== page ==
Rethinking social value
CRESR

Measuring outcomes and impact

CRESR has substantial expertise in the evaluation of projects and programmes, including assessments of the impact, and economic and social value of outcomes from interventions. We undertake evaluations of complex programmes: for instance, the evaluation of New Deal for Communities, the largest and most comprehensive evaluation of an area-based programme ever commissioned; and the evaluation of Futurebuilders - the first evaluation of a UK government programme to use Social Return on Investment methodology. We also work extensively with agencies in the public and voluntary and community sectors, using a range of methods to identify the impact and value of their work. We take a pragmatic approach to evaluation: not subscribing to a particular tool or approach, but working closely with clients to understand their needs, and using appropriate methodologies to produce robust assessments which can be used to inform service delivery and investment decisions. 

Our expertise includes:

  • development of bespoke evaluation frameworks including tools for self-evaluation
  • measuring and valuing outputs and outcomes
  • establishing impact and additionality
  • calculating Social Return on Investment
  • cost-benefit analysis.
Search our work


Addressing transport barriers to work in low income neighbourhoods

Project Director: Dr Richard Crisp
Project Duration 2017-2018

This research is looking at how transport acts as a barrier to work in low income neighbourhoods, particularly in more peripheral locations. It will use a mixture of mapping and resident interviews to examine employment options and propensity to commute. The findings will be used to develop policy and practice recommendations for overcoming transport-related barriers to work.


An evaluation of Cash Smart Credit Savvy

Project Director: Jan Gilbertson
Project Duration: 2016-2017

The Church Urban Fund's Cash Smart Credit Savvy project seeks to improve financial capability by offering introductory training around basic budgeting skills and through utilizing existing community links and networks to encourage participation. The use of a cascading model is designed to encourage participants to share knowledge with others and spread important financial capability messages.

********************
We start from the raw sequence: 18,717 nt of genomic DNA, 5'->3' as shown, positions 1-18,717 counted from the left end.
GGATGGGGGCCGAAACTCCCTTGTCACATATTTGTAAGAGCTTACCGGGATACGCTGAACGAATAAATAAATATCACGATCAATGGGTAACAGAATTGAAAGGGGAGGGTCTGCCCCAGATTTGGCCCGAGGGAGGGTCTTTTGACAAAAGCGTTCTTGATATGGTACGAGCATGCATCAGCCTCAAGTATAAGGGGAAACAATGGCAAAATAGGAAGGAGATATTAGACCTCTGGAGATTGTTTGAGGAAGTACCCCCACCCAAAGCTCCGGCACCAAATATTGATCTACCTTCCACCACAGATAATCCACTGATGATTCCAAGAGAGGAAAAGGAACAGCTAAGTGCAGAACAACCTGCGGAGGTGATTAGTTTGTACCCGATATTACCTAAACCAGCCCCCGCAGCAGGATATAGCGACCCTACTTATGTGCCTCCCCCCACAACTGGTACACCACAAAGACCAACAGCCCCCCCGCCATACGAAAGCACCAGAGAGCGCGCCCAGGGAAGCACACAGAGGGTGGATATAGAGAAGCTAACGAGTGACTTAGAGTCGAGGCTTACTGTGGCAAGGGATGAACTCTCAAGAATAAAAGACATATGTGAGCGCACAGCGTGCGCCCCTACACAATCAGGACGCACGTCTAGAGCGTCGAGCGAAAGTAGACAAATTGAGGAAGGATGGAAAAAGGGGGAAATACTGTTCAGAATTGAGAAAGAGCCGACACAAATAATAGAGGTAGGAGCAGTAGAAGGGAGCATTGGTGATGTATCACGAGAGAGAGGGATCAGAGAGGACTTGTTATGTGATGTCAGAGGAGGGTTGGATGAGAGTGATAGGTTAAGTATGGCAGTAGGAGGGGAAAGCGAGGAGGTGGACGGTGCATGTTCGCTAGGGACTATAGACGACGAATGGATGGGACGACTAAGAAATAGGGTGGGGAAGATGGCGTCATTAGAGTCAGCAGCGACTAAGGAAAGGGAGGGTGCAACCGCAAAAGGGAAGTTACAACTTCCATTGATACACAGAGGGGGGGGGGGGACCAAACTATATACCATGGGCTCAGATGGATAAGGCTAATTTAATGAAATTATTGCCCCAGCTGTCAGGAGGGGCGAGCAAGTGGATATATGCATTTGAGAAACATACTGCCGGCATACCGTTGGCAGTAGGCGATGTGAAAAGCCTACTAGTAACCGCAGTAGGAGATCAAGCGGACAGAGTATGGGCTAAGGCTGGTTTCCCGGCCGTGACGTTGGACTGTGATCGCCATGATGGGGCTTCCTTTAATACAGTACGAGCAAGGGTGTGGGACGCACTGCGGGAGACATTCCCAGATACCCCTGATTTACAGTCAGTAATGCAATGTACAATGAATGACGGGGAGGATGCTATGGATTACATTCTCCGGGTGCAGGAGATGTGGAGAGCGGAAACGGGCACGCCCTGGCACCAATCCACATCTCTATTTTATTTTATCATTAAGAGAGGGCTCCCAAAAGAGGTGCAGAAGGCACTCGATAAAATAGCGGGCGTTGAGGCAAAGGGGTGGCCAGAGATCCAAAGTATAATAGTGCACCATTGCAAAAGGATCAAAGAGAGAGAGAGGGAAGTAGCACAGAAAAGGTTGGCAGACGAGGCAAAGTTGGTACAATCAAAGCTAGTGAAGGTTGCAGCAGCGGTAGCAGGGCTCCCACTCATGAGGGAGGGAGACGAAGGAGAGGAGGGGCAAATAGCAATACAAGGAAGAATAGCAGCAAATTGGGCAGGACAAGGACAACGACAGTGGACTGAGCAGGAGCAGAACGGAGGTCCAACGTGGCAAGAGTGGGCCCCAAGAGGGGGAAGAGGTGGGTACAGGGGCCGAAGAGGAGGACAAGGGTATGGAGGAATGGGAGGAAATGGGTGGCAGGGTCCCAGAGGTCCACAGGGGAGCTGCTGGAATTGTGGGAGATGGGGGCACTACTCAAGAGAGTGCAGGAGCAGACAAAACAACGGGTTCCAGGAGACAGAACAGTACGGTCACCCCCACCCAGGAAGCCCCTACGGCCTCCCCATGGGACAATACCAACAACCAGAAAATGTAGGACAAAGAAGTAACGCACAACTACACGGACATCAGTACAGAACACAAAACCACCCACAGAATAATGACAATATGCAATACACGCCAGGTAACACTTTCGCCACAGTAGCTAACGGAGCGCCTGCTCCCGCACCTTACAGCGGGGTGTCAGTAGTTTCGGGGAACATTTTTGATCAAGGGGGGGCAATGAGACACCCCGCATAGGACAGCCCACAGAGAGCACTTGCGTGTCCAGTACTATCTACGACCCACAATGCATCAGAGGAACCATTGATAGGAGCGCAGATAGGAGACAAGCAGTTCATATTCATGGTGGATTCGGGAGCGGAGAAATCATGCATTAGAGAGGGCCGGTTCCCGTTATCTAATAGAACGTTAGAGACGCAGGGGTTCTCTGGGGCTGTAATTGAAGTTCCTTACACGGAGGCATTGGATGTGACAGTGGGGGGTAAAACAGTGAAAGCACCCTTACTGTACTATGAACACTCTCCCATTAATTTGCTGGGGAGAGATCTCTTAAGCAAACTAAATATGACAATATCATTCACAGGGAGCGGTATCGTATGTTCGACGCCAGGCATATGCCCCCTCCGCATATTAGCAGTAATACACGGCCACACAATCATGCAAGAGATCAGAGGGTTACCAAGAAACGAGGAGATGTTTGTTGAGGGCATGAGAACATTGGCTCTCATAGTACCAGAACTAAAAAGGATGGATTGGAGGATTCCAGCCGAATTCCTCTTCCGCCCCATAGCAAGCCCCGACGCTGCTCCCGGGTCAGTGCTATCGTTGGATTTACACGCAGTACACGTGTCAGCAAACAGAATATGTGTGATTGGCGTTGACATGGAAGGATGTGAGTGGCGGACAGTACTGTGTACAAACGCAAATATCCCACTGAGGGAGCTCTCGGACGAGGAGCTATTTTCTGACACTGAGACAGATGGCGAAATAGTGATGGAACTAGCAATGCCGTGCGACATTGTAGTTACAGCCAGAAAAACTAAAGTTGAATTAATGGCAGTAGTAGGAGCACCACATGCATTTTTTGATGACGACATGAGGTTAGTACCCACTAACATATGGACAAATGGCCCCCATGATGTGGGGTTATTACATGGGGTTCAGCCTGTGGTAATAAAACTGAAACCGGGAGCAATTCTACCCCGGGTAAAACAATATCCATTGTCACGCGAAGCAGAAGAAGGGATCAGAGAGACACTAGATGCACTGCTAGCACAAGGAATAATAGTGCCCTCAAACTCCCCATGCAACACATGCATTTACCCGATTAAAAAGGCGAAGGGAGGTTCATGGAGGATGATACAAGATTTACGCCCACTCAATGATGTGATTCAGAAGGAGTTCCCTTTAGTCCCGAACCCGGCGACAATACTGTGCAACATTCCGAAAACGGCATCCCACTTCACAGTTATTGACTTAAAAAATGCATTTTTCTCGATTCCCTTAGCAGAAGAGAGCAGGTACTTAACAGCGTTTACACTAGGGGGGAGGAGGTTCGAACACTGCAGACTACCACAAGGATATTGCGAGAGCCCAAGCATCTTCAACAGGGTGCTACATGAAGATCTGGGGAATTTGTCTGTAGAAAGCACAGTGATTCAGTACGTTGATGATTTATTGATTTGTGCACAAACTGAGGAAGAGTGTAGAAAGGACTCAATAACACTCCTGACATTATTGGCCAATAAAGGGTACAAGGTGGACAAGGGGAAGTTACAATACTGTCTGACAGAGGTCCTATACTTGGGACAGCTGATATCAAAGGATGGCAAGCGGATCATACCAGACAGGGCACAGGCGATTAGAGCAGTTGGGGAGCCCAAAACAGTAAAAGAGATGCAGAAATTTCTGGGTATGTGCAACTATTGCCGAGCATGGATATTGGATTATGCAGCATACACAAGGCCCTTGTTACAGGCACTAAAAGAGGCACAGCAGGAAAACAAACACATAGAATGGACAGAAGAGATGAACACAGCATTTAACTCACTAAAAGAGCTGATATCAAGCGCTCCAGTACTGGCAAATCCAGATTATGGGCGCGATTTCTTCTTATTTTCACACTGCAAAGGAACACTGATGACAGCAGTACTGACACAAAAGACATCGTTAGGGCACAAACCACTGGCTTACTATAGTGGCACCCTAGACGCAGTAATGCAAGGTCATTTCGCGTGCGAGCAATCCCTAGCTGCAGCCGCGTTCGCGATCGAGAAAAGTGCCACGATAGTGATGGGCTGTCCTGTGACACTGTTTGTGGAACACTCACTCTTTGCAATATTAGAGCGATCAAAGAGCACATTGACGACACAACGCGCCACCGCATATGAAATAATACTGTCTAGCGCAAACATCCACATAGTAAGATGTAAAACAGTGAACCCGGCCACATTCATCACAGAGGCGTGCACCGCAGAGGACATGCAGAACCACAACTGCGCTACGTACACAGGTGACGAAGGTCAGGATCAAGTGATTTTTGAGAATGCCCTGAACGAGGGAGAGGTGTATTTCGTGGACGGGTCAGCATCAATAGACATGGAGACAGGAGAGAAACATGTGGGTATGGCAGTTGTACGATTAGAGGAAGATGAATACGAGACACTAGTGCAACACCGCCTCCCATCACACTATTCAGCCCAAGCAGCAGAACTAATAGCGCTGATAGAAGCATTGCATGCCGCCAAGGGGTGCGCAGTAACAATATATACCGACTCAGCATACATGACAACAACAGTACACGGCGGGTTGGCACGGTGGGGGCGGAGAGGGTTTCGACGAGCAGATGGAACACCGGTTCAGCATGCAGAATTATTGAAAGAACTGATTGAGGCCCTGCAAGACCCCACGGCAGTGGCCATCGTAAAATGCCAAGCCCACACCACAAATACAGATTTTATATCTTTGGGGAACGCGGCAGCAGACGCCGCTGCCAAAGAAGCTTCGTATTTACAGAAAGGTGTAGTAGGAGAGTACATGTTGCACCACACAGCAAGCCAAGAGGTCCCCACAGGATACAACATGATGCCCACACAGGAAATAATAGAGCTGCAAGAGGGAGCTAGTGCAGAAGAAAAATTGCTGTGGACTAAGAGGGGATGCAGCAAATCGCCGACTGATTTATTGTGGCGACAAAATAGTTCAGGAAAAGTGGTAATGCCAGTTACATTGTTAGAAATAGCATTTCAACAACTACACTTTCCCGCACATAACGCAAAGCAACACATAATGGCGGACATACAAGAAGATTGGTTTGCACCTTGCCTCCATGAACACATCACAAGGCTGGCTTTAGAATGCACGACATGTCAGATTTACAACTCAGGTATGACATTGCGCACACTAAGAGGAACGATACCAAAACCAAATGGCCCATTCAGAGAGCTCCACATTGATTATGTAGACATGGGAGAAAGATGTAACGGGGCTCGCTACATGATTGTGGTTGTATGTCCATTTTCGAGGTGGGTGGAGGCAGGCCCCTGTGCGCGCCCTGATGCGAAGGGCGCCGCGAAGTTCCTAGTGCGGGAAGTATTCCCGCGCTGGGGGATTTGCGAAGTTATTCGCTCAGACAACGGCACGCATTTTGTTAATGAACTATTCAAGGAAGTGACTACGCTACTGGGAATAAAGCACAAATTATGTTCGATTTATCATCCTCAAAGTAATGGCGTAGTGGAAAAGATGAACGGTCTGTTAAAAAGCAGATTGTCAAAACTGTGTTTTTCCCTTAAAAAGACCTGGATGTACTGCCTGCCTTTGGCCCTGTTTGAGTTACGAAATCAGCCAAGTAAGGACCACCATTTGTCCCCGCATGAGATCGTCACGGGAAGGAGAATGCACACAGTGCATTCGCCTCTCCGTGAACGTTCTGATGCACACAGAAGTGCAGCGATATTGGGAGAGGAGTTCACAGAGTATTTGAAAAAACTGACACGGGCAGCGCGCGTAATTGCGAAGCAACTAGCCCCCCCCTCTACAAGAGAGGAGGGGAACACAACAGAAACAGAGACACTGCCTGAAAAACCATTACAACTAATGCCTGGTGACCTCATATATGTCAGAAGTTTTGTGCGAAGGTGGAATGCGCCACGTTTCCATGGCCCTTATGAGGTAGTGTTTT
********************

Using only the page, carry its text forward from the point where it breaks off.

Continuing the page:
A service evaluation of Age UK's person centred discharge model

Project Director: Jan Gilbertson
Project Duration: 2017

Age UK is seeking to evaluate its Personalised Integrated Care Programme. This is a flagship programme and is cited as one of Age UK’s key strategic ambitions. This evaluation is concerned with a particular aspect of the Personalise Integrated Care Programme, the Age UK's pathfinder programme for person centred discharge, which supports older people at risk of extended length of stay in hospital. Two approaches to delivery have been developed and the purpose of the evaluation is to test out both approaches. The focus of the evaluation will be to to understand the level to which Age UK have achieved two intended outcomes:  

  • Improved quality of life for older people
  • Improved experience of health and social care for older people and staff.

The evaluation will provide evidence on which approach to delivery results in the best outcomes for older people.  Given the current demands on the health and social care system, evidence which demonstrates whether or not integrated services (such as the Age UK pathfinder project) can reduce or delay hospital admissions and improve outcomes for clients and staff teams is of paramount importance.


Sheffield City Region Talent Match Partnership: New Arrivals Pilot Project (NAPP)

Project Director: Nadia Bashir
Project Duration: 2017-2018

CRESR is evaluating Sheffield Futures’ Big Lottery Funded 'New Arrivals Pilot Project' (NAPP), which targets 18-24 year old Roma young people living in Sheffield. The pilot seeks to provide a bespoke engagement and preparation/assessment service to facilitate the integration of the Roma young people into the Talent Match (employment) programme.


Making it Work Evaluation

Project Director: Sarah Pearson
Project Duration: 2013-2017

Making it Work is part of the 21st Century Life investment area of Investing in Communities, though which Big Lottery Scotland invests in projects that bring improvements to communities and the lives of people most in need. The programme will offer investment of up to £1.25 million each to a partnership in 4 local authority areas: Edinburgh, North Lanarkshire, South Lanarkshire and Fife. Up to £2m investment is available to a partnership in Glasgow. Making it Work aims to join up services to tackle the barriers faced by lone parents returning to work, and to create more sustainable local partnerships to support lone parents in the future. The programme is targeting lone parents experiencing the greatest barriers, including those with disabilities, or caring for someone with disabilities; with a large family (3 or more);  living in an area with a depressed labour market; living in chaotic circumstances; with little work experience or who have been out of work for two or more years.


Get in touch

For further information please contact Professor Peter Wells at p.wells@shu.ac.uk or call 0114 225 6262, or Sarah Pearson at s.pearson@shu.ac.uk or call 0114 225 4902.

Key clients

Age UK
Bolton CVS
Church Urban Fund
CLAHRC Yorkshire and Humberside
Collaboration for Leadership in Applied Health Research and Care for South Yorkshire (CLAHRC SY)
European Women’s Audiovisual Network
Foundations Independent Living Trust (FILT)
GMCVO
Heritage Lottery Fund
Holocaust Memorial Day Trust
Lambeth Council
NHS England
Northern Ireland Council for Voluntary Action
Northern Rock Foundation
Oldham Council
Stockport Metropolitan Borough Council
Trussell Trust
Yorkshire Adoption Agency
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